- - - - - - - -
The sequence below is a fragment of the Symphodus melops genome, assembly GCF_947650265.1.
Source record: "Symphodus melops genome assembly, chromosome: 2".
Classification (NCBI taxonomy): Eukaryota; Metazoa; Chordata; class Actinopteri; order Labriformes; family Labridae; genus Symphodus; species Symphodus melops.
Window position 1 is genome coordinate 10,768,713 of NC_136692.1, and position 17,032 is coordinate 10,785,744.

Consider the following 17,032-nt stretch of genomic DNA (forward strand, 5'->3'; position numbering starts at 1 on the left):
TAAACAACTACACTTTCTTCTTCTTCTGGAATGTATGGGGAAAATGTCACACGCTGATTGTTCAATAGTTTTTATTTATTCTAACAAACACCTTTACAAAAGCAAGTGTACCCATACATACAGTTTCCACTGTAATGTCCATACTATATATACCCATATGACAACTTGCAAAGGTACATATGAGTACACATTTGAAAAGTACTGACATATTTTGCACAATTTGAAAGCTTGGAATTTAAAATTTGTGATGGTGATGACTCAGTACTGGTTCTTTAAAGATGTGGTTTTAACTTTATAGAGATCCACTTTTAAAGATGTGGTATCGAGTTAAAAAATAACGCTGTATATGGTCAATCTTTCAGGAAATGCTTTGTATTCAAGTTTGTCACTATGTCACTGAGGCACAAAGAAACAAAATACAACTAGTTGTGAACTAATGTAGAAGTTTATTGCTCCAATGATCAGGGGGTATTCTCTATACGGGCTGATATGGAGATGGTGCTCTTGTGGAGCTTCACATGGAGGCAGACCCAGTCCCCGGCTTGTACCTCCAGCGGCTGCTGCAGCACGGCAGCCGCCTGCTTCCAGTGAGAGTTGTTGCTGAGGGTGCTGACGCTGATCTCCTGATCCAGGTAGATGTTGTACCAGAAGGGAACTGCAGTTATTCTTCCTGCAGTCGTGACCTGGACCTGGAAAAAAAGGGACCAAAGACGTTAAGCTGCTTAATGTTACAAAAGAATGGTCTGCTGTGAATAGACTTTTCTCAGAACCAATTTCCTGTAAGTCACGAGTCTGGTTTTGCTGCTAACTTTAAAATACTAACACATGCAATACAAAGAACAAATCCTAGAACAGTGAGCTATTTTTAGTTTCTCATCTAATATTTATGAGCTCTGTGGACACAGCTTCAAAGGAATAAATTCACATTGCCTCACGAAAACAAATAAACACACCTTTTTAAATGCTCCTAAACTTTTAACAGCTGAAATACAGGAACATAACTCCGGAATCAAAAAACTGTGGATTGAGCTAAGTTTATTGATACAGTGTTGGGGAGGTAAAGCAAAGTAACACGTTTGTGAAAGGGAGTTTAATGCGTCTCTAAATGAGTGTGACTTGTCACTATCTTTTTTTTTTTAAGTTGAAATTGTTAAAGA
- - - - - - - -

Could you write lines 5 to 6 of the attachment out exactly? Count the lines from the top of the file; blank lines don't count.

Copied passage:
Consider the following 17,032-nt stretch of genomic DNA (forward strand, 5'->3'; position numbering starts at 1 on the left):
TAAACAACTACACTTTCTTCTTCTTCTGGAATGTATGGGGAAAATGTCACACGCTGATTGTTCAATAGTTTTTATTTATTCTAACAAACACCTTTACAAAAGCAAGTGTACCCATACATACAGTTTCCACTGTAATGTCCATACTATATATACCCATATGACAACTTGCAAAGGTACATATGAGTACACATTTGAAAAGTACTGACATATTTTGCACAATTTGAAAGCTTGGAATTTAAAATTTGTGATGGTGATGACTCAGTACTGGTTCTTTAAAGATGTGGTTTTAACTTTATAGAGATCCACTTTTAAAGATGTGGTATCGAGTTAAAAAATAACGCTGTATATGGTCAATCTTTCAGGAAATGCTTTGTATTCAAGTTTGTCACTATGTCACTGAGGCACAAAGAAACAAAATACAACTAGTTGTGAACTAATGTAGAAGTTTATTGCTCCAATGATCAGGGGGTATTCTCTATACGGGCTGATATGGAGATGGTGCTCTTGTGGAGCTTCACATGGAGGCAGACCCAGTCCCCGGCTTGTACCTCCAGCGGCTGCTGCAGCACGGCAGCCGCCTGCTTCCAGTGAGAGTTGTTGCTGAGGGTGCTGACGCTGATCTCCTGATCCAGGTAGATGTTGTACCAGAAGGGAACTGCAGTTATTCTTCCTGCAGTCGTGACCTGGACCTGGAAAAAAAGGGACCAAAGACGTTAAGCTGCTTAATGTTACAAAAGAATGGTCTGCTGTGAATAGACTTTTCTCAGAACCAATTTCCTGTAAGTCACGAGTCTGGTTTTGCTGCTAACTTTAAAATACTAACACATGCAATACAAAGAACAAATCCTAGAACAGTGAGCTATTTTTAGTTTCTCATCTAATATTTATGAGCTCTGTGGACACAGCTTCAAAGGAATAAATTCACATTGCCTCACGAAAACAAATAAACACACCTTTTTAAATGCTCCTAAACTTTTAACAGCTGAAATACAGGAACATAACTCCGGAATCAAAAAACTGTGGATTGAGCTAAGTTTATTGATACAGTGTTGGGGAGGTAAAGCAAAGTAACACGTTTGTGAAAGGGAGTTTAATGCGTCTCTAAATGAGTGTGACTTGTCACTATCTTTTTTTTTTTAAGTTGAAATTGTTAAAGA